By Donald C. Fry
While two-thirds of Americans do not have a bachelor’s degree or higher, an abundance of jobs exist that don’t require college degrees. There are ample work and career opportunities for those that, for whatever reason, lack or don’t choose to pursue collegiate studies.
And while artificial intelligence and automation are expected to accelerate and displace millions of jobs nationwide by 2030, many other jobs will continue although their work may evolve with technological and other changes.
In October 2020, the Greater Baltimore Committee released Preparing for the Future: A Regional Workforce Development Initiative Report, which outlined the jobs and industries that are forecast to grow in our region over the next decade. The report found that there will be significant growth in the availability of jobs that require less than a four-year college degree, such as a specialized certification or an associate’s degree.
Focused and relevant job training programs are the key to preparing applicants for these jobs. Without enough qualified applicants for these positions, economic growth and competitiveness could be hindered.
The Preparing for the Future report explored how the Baltimore region can ensure there is a pipeline of properly educated and skilled workers to meet the future demands of employers, while also providing those who do not have or seek a college education with direct pathways to good jobs and economic mobility.
A key recommendation of the report is to ensure that educational and training programs match with employers’ projected hiring needs today and in the future. Unfortunately, this isn’t always the case.
“The need for training systems that can keep pace with rapid changes in technology, and the nature of work itself, has never been more obvious or greater,” notes a May 13 Governing.com article on workforce training.
The article notes that Working to Learn, a recent research paper by the Project on Workforce at Harvard, found some disconnects when it came to job training programs for those not pursuing a college degree.
For one, “…fewer than one in five made it a priority to develop relationships with both employers and educational institutions,” according to the Governing article. The article also noted that “Most often, the metric used to gauge success was participant completion of the program offered.”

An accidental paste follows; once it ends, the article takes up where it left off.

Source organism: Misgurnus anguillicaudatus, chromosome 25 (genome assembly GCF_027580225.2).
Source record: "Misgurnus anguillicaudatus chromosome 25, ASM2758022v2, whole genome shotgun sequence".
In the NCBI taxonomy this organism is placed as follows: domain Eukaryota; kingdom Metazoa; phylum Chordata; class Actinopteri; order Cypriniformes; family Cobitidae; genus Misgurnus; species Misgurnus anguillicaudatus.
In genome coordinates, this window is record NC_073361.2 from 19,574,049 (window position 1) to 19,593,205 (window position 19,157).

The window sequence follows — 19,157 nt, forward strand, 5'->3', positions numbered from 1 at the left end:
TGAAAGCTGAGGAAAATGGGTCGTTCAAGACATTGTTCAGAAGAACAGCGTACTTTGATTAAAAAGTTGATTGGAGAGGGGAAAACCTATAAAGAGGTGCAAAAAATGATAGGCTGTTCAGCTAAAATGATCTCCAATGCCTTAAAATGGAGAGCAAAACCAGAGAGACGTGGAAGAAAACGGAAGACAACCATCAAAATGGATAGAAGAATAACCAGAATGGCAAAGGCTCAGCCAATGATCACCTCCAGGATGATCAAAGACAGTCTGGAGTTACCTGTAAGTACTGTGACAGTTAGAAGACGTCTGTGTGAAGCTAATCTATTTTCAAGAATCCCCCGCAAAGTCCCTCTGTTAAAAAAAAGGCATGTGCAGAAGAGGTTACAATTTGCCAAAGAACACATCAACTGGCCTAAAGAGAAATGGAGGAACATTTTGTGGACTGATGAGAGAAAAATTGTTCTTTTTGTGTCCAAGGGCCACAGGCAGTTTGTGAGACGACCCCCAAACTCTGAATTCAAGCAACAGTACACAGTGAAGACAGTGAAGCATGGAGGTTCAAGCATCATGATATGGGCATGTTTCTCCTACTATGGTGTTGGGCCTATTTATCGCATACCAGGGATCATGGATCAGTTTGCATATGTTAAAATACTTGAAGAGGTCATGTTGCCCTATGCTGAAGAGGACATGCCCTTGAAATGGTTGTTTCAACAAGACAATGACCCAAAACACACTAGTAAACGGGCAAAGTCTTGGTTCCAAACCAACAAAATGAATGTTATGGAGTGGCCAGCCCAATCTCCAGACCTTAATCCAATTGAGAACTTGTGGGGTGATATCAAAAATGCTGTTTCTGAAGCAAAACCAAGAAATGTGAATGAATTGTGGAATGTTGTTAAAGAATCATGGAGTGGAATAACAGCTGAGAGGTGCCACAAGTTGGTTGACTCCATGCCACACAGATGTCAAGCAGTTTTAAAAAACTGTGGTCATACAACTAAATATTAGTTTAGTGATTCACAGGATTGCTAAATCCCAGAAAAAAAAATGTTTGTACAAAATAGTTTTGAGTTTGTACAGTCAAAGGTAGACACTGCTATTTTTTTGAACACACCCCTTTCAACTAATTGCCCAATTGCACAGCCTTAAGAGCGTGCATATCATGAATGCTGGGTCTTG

Successful placement into an employment opportunity generally is not evaluated. Building relationships with employers to understand their hiring needs and providing a bridge from training completion directly to a job that matched the acquired skills has not been seen as a priority for many training programs.
The GBC Preparing for the Future report contained a number of recommendations that address this and other concerns outlined in the Harvard paper.
The report includes an examination of workforce readiness in the Greater Baltimore region and a set of recommendations to address challenges that are impeding readiness, while also providing solutions to ensure that the region’s high-growth industries have a pipeline of skilled workers.
The GBC report identified the top 20 family-supporting occupations in the growth industry sectors of business services, construction, healthcare and information technology. This is where the greatest impact can be realized regionally by addressing gaps in education, training and pathways to jobs.
Some of the observations of the GBC report include:
- Programs and systems are needed to strengthen the delivery of rapid, industry recognized credentialing to workers in transition.
- Business and industry leaders continually emphasize the need for more soft/professional skills training to prepare individuals for the workplace.
- Business and industry should strengthen strategic partnerships with education and workforce training providers, wrap-around service providers, community members and others.
- Structural racism contributes to ongoing disparities in access to opportunity, career advancement and equal pay for persons of color across occupations and industries.
Addressing inequities in job training and access to jobs is a concern for many, from business leaders and HR managers to workforce training providers and philanthropies. As a result, dismantling systemic racism and addressing persistent discrimination on the basis of race, gender and disability is a focus of the GBC workforce initiative.
The Harvard Project on Workforce paper found similar issues, and noted that training programs and employers must ask what more they can do to address systemic inequities that block access to career pathways.
The bottom line is that significant opportunity for economic growth and equity could be unlocked if employers, educational institutions and job training programs collaborate closely to address inequities and build interconnectivity to improve pathways directly to the jobs of the future, as the GBC initiative aims to accomplish.
The Baltimore region, with its racial diversity, training programs, colleges and universities, and high-growth industries, can lead the way.
Source: Baltimore Business Journal
Donald C. Fry is President & CEO of the Greater Baltimore Committee.